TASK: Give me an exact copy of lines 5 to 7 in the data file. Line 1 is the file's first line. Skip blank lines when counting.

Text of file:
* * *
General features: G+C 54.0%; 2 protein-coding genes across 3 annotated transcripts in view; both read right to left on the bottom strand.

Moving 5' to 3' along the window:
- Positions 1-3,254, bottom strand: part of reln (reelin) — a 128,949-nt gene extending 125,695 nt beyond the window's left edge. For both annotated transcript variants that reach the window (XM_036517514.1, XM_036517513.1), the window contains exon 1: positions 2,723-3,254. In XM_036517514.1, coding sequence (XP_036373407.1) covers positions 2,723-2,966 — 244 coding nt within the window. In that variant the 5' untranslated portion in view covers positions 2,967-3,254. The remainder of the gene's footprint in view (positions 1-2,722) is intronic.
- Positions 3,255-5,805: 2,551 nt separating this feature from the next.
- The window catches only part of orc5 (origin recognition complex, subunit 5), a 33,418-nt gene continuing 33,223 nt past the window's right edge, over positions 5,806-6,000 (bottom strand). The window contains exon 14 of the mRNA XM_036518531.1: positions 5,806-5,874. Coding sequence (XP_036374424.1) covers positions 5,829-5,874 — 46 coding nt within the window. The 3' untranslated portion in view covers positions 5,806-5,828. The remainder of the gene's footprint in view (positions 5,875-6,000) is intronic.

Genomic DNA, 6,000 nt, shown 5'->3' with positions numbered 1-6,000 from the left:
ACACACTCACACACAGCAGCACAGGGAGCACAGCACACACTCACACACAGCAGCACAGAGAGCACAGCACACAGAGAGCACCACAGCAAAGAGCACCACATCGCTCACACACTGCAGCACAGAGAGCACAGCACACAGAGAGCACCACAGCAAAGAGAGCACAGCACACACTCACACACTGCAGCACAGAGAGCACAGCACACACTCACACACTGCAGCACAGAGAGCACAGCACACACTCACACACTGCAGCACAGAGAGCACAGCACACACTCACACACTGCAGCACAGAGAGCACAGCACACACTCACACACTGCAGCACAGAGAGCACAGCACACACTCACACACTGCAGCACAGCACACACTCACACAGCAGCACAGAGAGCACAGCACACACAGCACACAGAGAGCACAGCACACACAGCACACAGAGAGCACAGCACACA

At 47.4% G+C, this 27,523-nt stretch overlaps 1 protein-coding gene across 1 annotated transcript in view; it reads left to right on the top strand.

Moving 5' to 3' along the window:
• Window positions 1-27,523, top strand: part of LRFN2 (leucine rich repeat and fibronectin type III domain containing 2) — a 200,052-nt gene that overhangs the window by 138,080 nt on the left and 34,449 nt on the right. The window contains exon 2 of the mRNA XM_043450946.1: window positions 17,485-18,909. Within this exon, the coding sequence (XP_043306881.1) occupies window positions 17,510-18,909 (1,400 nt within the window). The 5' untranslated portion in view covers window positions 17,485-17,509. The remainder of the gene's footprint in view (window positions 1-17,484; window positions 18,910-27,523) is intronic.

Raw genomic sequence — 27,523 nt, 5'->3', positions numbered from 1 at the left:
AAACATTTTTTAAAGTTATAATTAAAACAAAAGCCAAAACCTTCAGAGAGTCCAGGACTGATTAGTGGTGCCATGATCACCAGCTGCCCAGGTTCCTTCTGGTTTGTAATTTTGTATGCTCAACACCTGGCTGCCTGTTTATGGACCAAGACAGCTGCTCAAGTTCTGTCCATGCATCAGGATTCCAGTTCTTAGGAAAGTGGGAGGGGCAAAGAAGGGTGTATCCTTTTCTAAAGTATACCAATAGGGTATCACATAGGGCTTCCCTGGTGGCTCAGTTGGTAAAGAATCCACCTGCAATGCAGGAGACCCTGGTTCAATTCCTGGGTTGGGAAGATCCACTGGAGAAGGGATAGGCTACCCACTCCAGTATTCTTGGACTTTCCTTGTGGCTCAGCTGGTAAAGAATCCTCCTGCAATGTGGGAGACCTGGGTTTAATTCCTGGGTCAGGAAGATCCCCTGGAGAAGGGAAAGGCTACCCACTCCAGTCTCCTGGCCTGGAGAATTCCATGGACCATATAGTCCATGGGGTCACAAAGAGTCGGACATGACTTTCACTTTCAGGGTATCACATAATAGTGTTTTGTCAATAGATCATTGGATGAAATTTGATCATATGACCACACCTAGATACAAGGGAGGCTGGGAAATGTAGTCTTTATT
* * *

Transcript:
- The window catches only part of orc5 (origin recognition complex, subunit 5), a 33,418-nt gene continuing 33,223 nt past the window's right edge, over positions 5,806-6,000 (bottom strand). The window contains exon 14 of the mRNA XM_036518531.1: positions 5,806-5,874. Coding sequence (XP_036374424.1) covers positions 5,829-5,874 — 46 coding nt within the window. The 3' untranslated portion in view covers positions 5,806-5,828. The remainder of the gene's footprint in view (positions 5,875-6,000) is intronic.

Genomic DNA, 6,000 nt, shown 5'->3' with positions numbered 1-6,000 from the left:
ACACACTCACACACAGCAGCACAGGGAGCACAGCACACACTCACACACAGCAGCACAGAGAGCACAGCACACAGAGAGCACCACAGCAAAGAGCACCACATCGCTCACACACTGCAGCACAGAGAGCACAGCACACAGAGAGCACCACAGCAAAGAGAGCACAGCACACACTCACACACTGCAGCACAGAGAGCACAGCACACACTCACACACTGCAGCACAGAGAGCACAGCACACACTCACACACTGCAGCACAGAGAGCACAGCACACACTCACACACTGCAGCACAGAGAGCACAGCACACACTCACACACTGCAGCACAGAGAGCACAGCACACACTCACACACTGCAGCACAGCACACACTCACACAGCAGCACAGAGAGCACAGCACACACAGCACACAGAGAGCACAGCACACACAGCACACAGAGAGCACAGCACACA